− Self-contained: Define abbreviations and unique terms, spell out names, and give reference to the context in which your paper should be viewed (i.e., it builds on your previous work, or responds to another publication)
− Concise and specific: Abstracts should not exceed 120 words. Be maximally informative, use the active voice, and include the 4 or 5 most important key words, findings, or implications.
After the abstract, please provide a list of up to 10 key words, separated by commas, that indicate the most important topics, languages or language families, methods and/or frameworks used in the article.
Examples should be numbered with Arabic numerals in parentheses and set apart from the main body of the text with one line space above and below. Examples from languages other than English should be in italics and, if necessary, followed by a line with a word-by-word gloss and another line with a translation in single quotes.
Notes should be kept to a minimum and should be numbered consecutively throughout the text. The notes should not contain reference material if this can be absorbed in the text. Note indicators in the text should appear at the end of sentences or phrases, and follow the respective punctuation marks.
Funding information should be provided if funding was received through a grant for the research that is discussed in the article, including funder name and grant number, in a separate section called "Funding information" before (an Acknowledgment section and) the References.
Acknowledgments (other than funding information, see above) should be added in a separate, unnumbered section entitled "Acknowledgments", placed before the References.
It is essential that the references are formatted to the specifications given in these guidelines, as these cannot be formatted automatically. This book series uses the ‘Author-Date’ style as described in the latest edition of The Chicago Manual of Style.
References in the text: These should be as precise as possible, giving page references where necessary; for example (Clahsen 1991, 252) or: as in Brown et al. (1991, 252). All references in the text should appear in the references section.
References section: References should be listed first alphabetically and then chronologically. The section should include all (and only!) references that are actually mentioned in the text.
A note on capitalization in titles. For titles in English, CMS uses headline-style capitalization. In titles and subtitles, capitalize the first and last words, and all other major words (nouns, pronouns, verbs, adjectives, adverbs, some conjunctions). Do not capitalize articles; prepositions (unless used adverbially or adjectivally, or as part of a Latin expression used adverbially or adjectivally); the conjunctions and, but, for, or, nor; to as part of an infinitive; as in any grammatical function; parts of proper names that would be lower case in normal text; the second part of a species name. For more details and examples, consult the Chicago Manual of Style. For any other languages, and English translations of titles given in square brackets, CMS uses sentence-style capitalization: capitalization as in normal prose, i.e., the first word in the title, the subtitle, and any proper names or other words normally given initial capitals in the language in question.
Görlach, Manfred. 2003. English Words Abroad. Amsterdam: John Benjamins.
Spear, Norman E., and Ralph R. Miller (eds). 1981. Information Processing in Animals: Memory Mechanisms. Hillsdale, NJ: Lawrence Erlbaum.
Article (in book):
Adams, Clare A., and Anthony Dickinson. 1981. “Actions and Habits: Variation in Associative Representation during Instrumental Learning.” In Information Processing in Animals: Memory Mechanisms, ed. by Norman E. Spear, and Ralph R. Miller, 143–186. Hillsdale, NJ: Lawrence Erlbaum.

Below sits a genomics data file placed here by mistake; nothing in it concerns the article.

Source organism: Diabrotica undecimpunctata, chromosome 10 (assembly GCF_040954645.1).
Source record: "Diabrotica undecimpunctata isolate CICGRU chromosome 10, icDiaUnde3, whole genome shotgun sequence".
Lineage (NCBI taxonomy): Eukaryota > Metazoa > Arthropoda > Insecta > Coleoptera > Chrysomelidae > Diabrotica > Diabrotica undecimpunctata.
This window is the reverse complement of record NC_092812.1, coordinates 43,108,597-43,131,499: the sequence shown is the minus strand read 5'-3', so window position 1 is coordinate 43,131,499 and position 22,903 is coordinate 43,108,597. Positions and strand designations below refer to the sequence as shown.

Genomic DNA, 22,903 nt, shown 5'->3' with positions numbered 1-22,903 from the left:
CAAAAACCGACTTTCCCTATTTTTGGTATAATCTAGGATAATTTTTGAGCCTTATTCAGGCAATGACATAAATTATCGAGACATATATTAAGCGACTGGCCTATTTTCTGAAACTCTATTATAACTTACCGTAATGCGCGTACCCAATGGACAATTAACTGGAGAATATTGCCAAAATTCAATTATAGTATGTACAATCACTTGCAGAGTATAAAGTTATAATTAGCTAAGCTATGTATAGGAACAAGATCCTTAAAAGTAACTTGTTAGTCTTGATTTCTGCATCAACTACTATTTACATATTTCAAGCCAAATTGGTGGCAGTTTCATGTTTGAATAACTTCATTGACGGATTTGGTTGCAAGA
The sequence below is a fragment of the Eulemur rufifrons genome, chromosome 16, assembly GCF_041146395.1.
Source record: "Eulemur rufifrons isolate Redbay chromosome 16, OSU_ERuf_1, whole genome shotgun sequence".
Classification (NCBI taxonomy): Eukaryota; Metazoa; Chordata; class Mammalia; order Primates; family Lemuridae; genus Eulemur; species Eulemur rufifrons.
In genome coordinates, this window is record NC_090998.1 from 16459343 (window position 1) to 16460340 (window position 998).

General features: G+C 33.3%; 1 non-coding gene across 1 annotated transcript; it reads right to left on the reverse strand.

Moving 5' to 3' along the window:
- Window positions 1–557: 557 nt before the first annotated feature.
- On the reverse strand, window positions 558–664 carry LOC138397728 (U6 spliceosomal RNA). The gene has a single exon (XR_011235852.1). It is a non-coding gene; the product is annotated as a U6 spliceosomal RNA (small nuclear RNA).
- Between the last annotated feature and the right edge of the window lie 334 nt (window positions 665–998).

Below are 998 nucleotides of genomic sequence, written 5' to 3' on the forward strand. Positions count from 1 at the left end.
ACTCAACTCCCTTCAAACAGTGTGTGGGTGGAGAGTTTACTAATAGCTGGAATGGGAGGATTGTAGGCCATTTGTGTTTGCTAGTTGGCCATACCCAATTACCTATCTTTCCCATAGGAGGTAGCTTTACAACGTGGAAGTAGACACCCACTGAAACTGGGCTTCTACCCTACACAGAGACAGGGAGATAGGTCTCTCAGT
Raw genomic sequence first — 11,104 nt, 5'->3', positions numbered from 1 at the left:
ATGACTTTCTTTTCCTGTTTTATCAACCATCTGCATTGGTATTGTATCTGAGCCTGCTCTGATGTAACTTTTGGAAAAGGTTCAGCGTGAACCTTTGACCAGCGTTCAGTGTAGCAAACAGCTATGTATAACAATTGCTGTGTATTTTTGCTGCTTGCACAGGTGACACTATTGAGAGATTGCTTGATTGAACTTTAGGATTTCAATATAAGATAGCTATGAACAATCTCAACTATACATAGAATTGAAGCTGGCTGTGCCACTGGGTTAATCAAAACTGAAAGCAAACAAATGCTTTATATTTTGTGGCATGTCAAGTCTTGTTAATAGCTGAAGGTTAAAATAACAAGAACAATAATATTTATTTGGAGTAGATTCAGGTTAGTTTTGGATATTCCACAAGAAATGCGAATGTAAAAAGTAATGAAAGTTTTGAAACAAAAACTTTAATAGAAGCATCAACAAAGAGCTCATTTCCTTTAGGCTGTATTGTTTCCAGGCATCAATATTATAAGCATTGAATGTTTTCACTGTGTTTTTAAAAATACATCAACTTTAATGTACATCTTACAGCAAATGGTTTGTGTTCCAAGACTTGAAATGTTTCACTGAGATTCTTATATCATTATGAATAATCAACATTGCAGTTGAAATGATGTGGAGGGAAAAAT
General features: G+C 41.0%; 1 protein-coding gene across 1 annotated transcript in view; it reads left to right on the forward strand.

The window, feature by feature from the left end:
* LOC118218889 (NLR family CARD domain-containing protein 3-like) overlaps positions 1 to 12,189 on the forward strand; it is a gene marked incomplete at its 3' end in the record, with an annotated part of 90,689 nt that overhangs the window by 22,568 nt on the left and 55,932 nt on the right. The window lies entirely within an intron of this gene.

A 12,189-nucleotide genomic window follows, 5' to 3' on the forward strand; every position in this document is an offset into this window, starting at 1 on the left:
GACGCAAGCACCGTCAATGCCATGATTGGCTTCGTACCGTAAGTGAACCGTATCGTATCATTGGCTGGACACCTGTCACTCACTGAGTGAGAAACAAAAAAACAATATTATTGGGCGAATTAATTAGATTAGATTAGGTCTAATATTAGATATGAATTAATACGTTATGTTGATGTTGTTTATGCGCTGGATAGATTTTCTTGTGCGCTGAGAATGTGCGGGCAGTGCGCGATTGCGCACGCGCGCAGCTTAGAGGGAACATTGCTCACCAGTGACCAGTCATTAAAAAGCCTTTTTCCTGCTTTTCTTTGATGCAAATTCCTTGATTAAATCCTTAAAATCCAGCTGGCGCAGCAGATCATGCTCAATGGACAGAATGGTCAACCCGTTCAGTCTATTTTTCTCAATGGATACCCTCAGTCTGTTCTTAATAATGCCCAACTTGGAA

Article (in journal):
Claes, Jeroen, and Luis A. Ortiz López. 2011. “Restricciones pragmáticas y sociales en la expresión de futuridad en el español de Puerto Rico [Pragmatic and social restrictions in the expression of the future in Puerto Rican Spanish].” Spanish in Context 8: 50–72.
Rayson, Paul, Geoffrey N. Leech, and Mary Hodges. 1997. “Social Differentiation in the Use of English Vocabulary: Some Analyses of the Conversational Component of the British National Corpus.” International Journal of Corpus Linguistics 2 (1): 120–132.
Call for Papers
CFP “When Dialogue Fails”: Special Issue of Language and Dialogue, edited by Anja Müller-Wood
(Johannes Gutenberg Universität Mainz)
For much of the twentieth century, “dialogue” has been a prized concept in academic and public discourse alike. Various models of social interaction and communication have been constructed, in disciplines like psychology (Vygotsky), philosophy (Merleau-Ponty, Levinas) and sociology (Bell), on dialogic principles; often – but not always – drawing on the formative ideas of Michail Bakhtin. Across the humanities and social sciences this commitment manifests itself in a focus on concepts such as alterity, interaction, intersubjectivity and relationality. Yet the cultural conflicts and aspersions by which the 21st century has been beset tell a somewhat different story. The surge of extremism across the political spectrum, the splintering of the public sphere into a patchwork of hostile tribes and the social media hysteria that kindles both, suggest that these are very undialogical times. Whether this situation is the result of a momentary lapse, or evidence that dialogic communication is intrinsically challenging, are questions that deserve to be pursued – not least because that pursuit also promises to lead to a firmer grasp of the dazzling and elusive concept of dialogue itself.
This special issue of Language and Dialogue aims to contribute to the discussion of the nature, scope and indeed the failure of dialogue by zeroing in on the following areas of interest:
- When does dialogue fail – and why?
- The foundations of dialogic communication: Cognition, Language, Performance
- Dialogue and human nature
- Dialogue in an age of identity (politics)
- Dialogue between ideal and reality
- (Re-)conceptualising dialogue
Proposals are invited for articles that address these or related topics from various disciplinary angles (linguistic, literary, neurobiological, pedagogical, philosophical, psychological, sociological). Please send abstracts of c. 250 words, accompanied by a brief biographical note, to Anja Müller-Wood, Johannes Gutenberg-Universität Mainz (wooduni-mainz.de) by 23 December 2020. Notification of acceptance by early January 2021. The issue is scheduled for publication in January 2022.